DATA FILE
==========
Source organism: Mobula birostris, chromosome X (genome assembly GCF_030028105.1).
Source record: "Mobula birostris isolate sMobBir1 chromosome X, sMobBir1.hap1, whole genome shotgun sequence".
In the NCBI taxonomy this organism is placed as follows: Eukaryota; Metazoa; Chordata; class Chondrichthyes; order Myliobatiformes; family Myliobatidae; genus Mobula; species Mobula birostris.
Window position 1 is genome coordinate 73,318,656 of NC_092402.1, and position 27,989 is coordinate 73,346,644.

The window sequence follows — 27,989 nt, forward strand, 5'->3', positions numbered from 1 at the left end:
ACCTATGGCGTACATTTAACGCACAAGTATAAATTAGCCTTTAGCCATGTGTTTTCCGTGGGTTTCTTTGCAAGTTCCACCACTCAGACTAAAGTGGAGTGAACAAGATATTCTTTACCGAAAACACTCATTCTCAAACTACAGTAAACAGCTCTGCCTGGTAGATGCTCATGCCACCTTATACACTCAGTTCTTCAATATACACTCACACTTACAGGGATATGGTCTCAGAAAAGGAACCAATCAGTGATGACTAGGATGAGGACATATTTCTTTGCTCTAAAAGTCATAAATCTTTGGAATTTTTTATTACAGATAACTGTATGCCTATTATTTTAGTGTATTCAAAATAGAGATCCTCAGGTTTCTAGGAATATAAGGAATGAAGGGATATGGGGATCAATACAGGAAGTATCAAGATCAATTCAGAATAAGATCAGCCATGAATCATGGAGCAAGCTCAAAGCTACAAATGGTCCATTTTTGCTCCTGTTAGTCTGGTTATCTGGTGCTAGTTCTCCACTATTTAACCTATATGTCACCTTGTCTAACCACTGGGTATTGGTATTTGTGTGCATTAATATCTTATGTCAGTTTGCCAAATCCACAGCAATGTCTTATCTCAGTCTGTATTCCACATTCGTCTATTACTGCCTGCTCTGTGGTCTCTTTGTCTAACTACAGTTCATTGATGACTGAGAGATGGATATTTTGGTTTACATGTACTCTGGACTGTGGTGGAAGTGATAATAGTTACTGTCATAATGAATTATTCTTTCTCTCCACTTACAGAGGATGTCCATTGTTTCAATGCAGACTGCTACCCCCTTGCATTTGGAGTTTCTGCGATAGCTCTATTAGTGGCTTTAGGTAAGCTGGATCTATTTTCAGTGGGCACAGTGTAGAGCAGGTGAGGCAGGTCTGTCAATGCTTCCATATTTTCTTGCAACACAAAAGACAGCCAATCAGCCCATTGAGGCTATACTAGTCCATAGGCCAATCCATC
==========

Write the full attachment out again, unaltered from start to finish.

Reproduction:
Source organism: Mobula birostris, chromosome X (genome assembly GCF_030028105.1).
Source record: "Mobula birostris isolate sMobBir1 chromosome X, sMobBir1.hap1, whole genome shotgun sequence".
In the NCBI taxonomy this organism is placed as follows: Eukaryota; Metazoa; Chordata; class Chondrichthyes; order Myliobatiformes; family Myliobatidae; genus Mobula; species Mobula birostris.
Window position 1 is genome coordinate 73,318,656 of NC_092402.1, and position 27,989 is coordinate 73,346,644.

The window sequence follows — 27,989 nt, forward strand, 5'->3', positions numbered from 1 at the left end:
ACCTATGGCGTACATTTAACGCACAAGTATAAATTAGCCTTTAGCCATGTGTTTTCCGTGGGTTTCTTTGCAAGTTCCACCACTCAGACTAAAGTGGAGTGAACAAGATATTCTTTACCGAAAACACTCATTCTCAAACTACAGTAAACAGCTCTGCCTGGTAGATGCTCATGCCACCTTATACACTCAGTTCTTCAATATACACTCACACTTACAGGGATATGGTCTCAGAAAAGGAACCAATCAGTGATGACTAGGATGAGGACATATTTCTTTGCTCTAAAAGTCATAAATCTTTGGAATTTTTTATTACAGATAACTGTATGCCTATTATTTTAGTGTATTCAAAATAGAGATCCTCAGGTTTCTAGGAATATAAGGAATGAAGGGATATGGGGATCAATACAGGAAGTATCAAGATCAATTCAGAATAAGATCAGCCATGAATCATGGAGCAAGCTCAAAGCTACAAATGGTCCATTTTTGCTCCTGTTAGTCTGGTTATCTGGTGCTAGTTCTCCACTATTTAACCTATATGTCACCTTGTCTAACCACTGGGTATTGGTATTTGTGTGCATTAATATCTTATGTCAGTTTGCCAAATCCACAGCAATGTCTTATCTCAGTCTGTATTCCACATTCGTCTATTACTGCCTGCTCTGTGGTCTCTTTGTCTAACTACAGTTCATTGATGACTGAGAGATGGATATTTTGGTTTACATGTACTCTGGACTGTGGTGGAAGTGATAATAGTTACTGTCATAATGAATTATTCTTTCTCTCCACTTACAGAGGATGTCCATTGTTTCAATGCAGACTGCTACCCCCTTGCATTTGGAGTTTCTGCGATAGCTCTATTAGTGGCTTTAGGTAAGCTGGATCTATTTTCAGTGGGCACAGTGTAGAGCAGGTGAGGCAGGTCTGTCAATGCTTCCATATTTTCTTGCAACACAAAAGACAGCCAATCAGCCCATTGAGGCTATACTAGTCCATAGGCCAATCCATC